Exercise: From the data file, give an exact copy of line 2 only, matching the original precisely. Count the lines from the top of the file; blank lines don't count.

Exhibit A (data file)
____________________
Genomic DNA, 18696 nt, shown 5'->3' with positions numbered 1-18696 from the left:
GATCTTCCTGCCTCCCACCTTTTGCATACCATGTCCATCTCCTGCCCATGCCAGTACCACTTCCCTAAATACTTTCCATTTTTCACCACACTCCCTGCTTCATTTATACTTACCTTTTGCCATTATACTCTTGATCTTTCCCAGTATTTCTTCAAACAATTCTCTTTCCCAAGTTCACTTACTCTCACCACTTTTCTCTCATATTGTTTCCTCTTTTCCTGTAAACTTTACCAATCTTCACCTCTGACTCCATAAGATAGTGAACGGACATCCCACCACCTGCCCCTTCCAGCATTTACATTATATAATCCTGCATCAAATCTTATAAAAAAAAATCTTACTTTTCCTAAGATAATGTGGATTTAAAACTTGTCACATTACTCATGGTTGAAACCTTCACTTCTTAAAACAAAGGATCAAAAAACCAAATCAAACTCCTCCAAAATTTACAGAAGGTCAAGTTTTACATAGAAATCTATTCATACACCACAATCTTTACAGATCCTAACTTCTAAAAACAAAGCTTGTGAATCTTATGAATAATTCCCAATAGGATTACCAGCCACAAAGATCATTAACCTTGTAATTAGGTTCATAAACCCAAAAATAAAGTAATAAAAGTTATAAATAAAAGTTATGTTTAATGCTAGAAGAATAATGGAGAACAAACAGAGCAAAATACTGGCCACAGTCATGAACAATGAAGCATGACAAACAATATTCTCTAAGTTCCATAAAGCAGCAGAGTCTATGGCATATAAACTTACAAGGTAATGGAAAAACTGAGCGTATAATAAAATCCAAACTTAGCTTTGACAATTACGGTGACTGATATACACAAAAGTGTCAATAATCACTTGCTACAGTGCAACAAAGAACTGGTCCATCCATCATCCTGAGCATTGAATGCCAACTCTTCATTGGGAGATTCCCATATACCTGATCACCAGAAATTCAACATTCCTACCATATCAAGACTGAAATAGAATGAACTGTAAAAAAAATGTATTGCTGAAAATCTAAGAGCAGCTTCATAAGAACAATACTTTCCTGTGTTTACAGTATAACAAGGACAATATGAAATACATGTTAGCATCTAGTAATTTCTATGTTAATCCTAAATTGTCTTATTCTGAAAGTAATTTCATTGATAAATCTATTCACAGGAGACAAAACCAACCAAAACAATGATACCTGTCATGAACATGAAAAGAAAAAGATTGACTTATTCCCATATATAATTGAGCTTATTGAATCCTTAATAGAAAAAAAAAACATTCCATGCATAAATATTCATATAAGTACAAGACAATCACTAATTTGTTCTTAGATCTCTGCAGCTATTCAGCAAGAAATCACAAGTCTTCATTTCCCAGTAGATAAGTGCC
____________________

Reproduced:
GATCTTCCTGCCTCCCACCTTTTGCATACCATGTCCATCTCCTGCCCATGCCAGTACCACTTCCCTAAATACTTTCCATTTTTCACCACACTCCCTGCTTCATTTATACTTACCTTTTGCCATTATACTCTTGATCTTTCCCAGTATTTCTTCAAACAATTCTCTTTCCCAAGTTCACTTACTCTCACCACTTTTCTCTCATATTGTTTCCTCTTTTCCTGTAAACTTTACCAATCTTCACCTCTGACTCCATAAGATAGTGAACGGACATCCCACCACCTGCCCCTTCCAGCATTTACATTATATAATCCTGCATCAAATCTTATAAAAAAAAATCTTACTTTTCCTAAGATAATGTGGATTTAAAACTTGTCACATTACTCATGGTTGAAACCTTCACTTCTTAAAACAAAGGATCAAAAAACCAAATCAAACTCCTCCAAAATTTACAGAAGGTCAAGTTTTACATAGAAATCTATTCATACACCACAATCTTTACAGATCCTAACTTCTAAAAACAAAGCTTGTGAATCTTATGAATAATTCCCAATAGGATTACCAGCCACAAAGATCATTAACCTTGTAATTAGGTTCATAAACCCAAAAATAAAGTAATAAAAGTTATAAATAAAAGTTATGTTTAATGCTAGAAGAATAATGGAGAACAAACAGAGCAAAATACTGGCCACAGTCATGAACAATGAAGCATGACAAACAATATTCTCTAAGTTCCATAAAGCAGCAGAGTCTATGGCATATAAACTTACAAGGTAATGGAAAAACTGAGCGTATAATAAAATCCAAACTTAGCTTTGACAATTACGGTGACTGATATACACAAAAGTGTCAATAATCACTTGCTACAGTGCAACAAAGAACTGGTCCATCCATCATCCTGAGCATTGAATGCCAACTCTTCATTGGGAGATTCCCATATACCTGATCACCAGAAATTCAACATTCCTACCATATCAAGACTGAAATAGAATGAACTGTAAAAAAAATGTATTGCTGAAAATCTAAGAGCAGCTTCATAAGAACAATACTTTCCTGTGTTTACAGTATAACAAGGACAATATGAAATACATGTTAGCATCTAGTAATTTCTATGTTAATCCTAAATTGTCTTATTCTGAAAGTAATTTCATTGATAAATCTATTCACAGGAGACAAAACCAACCAAAACAATGATACCTGTCATGAACATGAAAAGAAAAAGATTGACTTATTCCCATATATAATTGAGCTTATTGAATCCTTAATAGAAAAAAAAAACATTCCATGCATAAATATTCATATAAGTACAAGACAATCACTAATTTGTTCTTAGATCTCTGCAGCTATTCAGCAAGAAATCACAAGTCTTCATTTCCCAGTAGATAAGTGCC